Speaker Presentations | 2020 Proceedings

Integrating Water, Flood, and Stormwater Management Infrastructures with Enhanced Observations and Forecasting

October 6-8, 2020

Speaker Presentations

A Climate Context for Water Management: Risk Management and Extremes in Arid Southwest

Kathy Jacobs
Center for Climate Adaptation Science and Solutions
University of Arizona
Tucson, AZ


Managing climate risks involves understanding issues ranging from perceptions of risk and human behavior to the underlying climate science and how to handle uncertainties associated with climate projections. Changes in the hydrologic cycle are the main way that people across the globe are experiencing climate change, ranging from drought, to extreme precipitation, to sea level rise and increased intensity of tropical storms. Extreme events are the "wake-up call" for climate change, and they are becoming increasingly expensive both in economic terms and in the context of natural ecosystems. Being better prepared for them requires considering the likely increase in low probability-high consequence events. Although it is contrary to the training of most water managers, considering the "tails" of the distribution of events is important (floods, droughts, fires, tropical storms, atmospheric rivers, etc.). This is best done through scenario planning — considering a range of different futures from both a climate and a socio-economic perspective, and by considering the implications for all aspects of water management, including strategic planning, business practices, infrastructure, etc. This presentation will include some approaches used and outputs from the Colorado River Conversations Project at the University of Arizona. This Walton-funded project is helping to expose a number of issues associated with cascading risks from climate impacts and the possible intersection of climate impacts with other events related to governance, the economy, etc.

Use of Green Infrastructure to Reduce Flood Risk and Water Importation

Thomas Meixner, Ph.D.
Professor and Department Head
Hydrology and Atmospheric Sciences
University of Arizona
Tucson, AZ


Green infrastructure (GI) is being implemented in many cities to ameliorate water quantity, water quality, heat island, and other environmental impacts of urbanization. Here we will share applied work on understanding the properties of GI in cities with an emphasis on in situ performance. We will also present results from modeling. We have conducted widespread characterization of bioswale systems in the semi-arid city of Tucson, Arizona. In these studies we have characterized soil organic matter, biogeochemical response, and soil hydraulic properties. Our results from field observations are as follows:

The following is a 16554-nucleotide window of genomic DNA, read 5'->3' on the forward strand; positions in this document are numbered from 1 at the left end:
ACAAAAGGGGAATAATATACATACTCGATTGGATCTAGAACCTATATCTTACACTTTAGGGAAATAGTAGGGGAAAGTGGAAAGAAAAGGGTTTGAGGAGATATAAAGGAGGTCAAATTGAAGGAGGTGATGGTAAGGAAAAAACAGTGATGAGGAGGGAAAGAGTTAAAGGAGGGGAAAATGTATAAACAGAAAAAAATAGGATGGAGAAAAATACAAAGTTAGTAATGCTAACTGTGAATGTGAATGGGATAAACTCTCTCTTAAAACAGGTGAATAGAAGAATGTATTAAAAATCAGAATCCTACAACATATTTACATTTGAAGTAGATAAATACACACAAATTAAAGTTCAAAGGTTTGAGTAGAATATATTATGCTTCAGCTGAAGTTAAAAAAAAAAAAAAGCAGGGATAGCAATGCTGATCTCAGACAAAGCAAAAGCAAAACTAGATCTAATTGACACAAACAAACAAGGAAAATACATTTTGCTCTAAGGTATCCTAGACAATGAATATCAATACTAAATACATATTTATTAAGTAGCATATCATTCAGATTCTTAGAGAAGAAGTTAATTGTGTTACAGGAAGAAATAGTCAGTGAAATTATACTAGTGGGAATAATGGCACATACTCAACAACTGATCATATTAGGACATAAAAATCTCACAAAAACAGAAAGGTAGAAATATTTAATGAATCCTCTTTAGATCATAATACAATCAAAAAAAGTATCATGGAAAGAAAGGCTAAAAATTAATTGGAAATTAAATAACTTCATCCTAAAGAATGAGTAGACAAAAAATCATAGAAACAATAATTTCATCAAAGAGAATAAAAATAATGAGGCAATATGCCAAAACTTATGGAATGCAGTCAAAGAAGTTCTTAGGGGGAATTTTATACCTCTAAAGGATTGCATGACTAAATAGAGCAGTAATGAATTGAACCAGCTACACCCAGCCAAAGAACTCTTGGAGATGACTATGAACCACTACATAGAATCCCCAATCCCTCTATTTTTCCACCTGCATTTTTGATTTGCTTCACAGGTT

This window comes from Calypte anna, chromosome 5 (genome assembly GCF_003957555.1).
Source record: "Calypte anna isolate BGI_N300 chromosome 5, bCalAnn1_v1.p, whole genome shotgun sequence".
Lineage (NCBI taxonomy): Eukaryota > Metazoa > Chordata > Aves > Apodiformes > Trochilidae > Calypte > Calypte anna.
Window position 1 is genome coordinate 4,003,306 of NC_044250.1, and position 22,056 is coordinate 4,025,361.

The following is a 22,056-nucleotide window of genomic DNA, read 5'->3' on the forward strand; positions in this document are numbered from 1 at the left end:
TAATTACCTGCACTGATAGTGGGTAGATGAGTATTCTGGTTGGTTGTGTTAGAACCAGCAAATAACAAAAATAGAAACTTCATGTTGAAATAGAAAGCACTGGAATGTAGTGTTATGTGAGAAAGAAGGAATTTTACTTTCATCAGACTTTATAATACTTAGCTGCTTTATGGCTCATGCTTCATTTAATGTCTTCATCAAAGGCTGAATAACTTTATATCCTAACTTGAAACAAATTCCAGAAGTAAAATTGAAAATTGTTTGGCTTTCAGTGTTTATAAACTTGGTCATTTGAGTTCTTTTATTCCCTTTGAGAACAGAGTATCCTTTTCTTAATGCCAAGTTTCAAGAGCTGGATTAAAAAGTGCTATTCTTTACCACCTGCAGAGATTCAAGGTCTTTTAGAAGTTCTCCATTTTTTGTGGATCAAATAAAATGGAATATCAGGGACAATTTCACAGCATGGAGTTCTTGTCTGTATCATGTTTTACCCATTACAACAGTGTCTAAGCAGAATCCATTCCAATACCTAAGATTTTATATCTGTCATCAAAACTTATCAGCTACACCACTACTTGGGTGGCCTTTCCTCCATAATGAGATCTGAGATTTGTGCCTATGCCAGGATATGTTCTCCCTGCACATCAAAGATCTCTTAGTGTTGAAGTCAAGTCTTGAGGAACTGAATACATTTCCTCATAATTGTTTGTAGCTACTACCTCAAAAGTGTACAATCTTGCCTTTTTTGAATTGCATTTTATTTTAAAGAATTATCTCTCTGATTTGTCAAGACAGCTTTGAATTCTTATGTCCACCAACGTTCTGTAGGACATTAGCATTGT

• First, green infrastructure caused increased soil organic matter, 8-10% content versus 1-2% in nearby untreated soils.
  • Second, GI soils have increased water holding capacity, 40-60% in green infrastructure soils versus 25-35% in untreated soils.
  • Third, GI soils have higher hydraulic conductivity and lower bulk density than nearby untreated soils.
  • Fourth, the effect on hydraulic conductivity is uneven. Hydraulic conductivity is often lower in soils with little to no mulch as fine sediments appear to clog the surface.

Additionally, maintenance practices have an effect on infiltration rates. Somewhat unexpectedly soils that are maintained closer to standard landscape aesthetic standards led to lower infiltration rates versus systems that were described as poorly maintained likely due to maintenance resulting in reduced soil organic matter. In runoff observation and modeling studies current rates of deployment do not have a large impact on watershed runoff. However, increased deployment could result in significant water captured for vegetation and reduced flood risk. The effect would vary based on deployment levels, but even modest increases in GI implementation would result in more canopy and reduced risk of floods.

Maricopa County ALERT — Real-time Flood Warning System, Long-term Science Project, or Both?

Steve Waters, AMS
Flood Warning Branch Manager
Maricopa County Flood Control District
Phoenix, AZ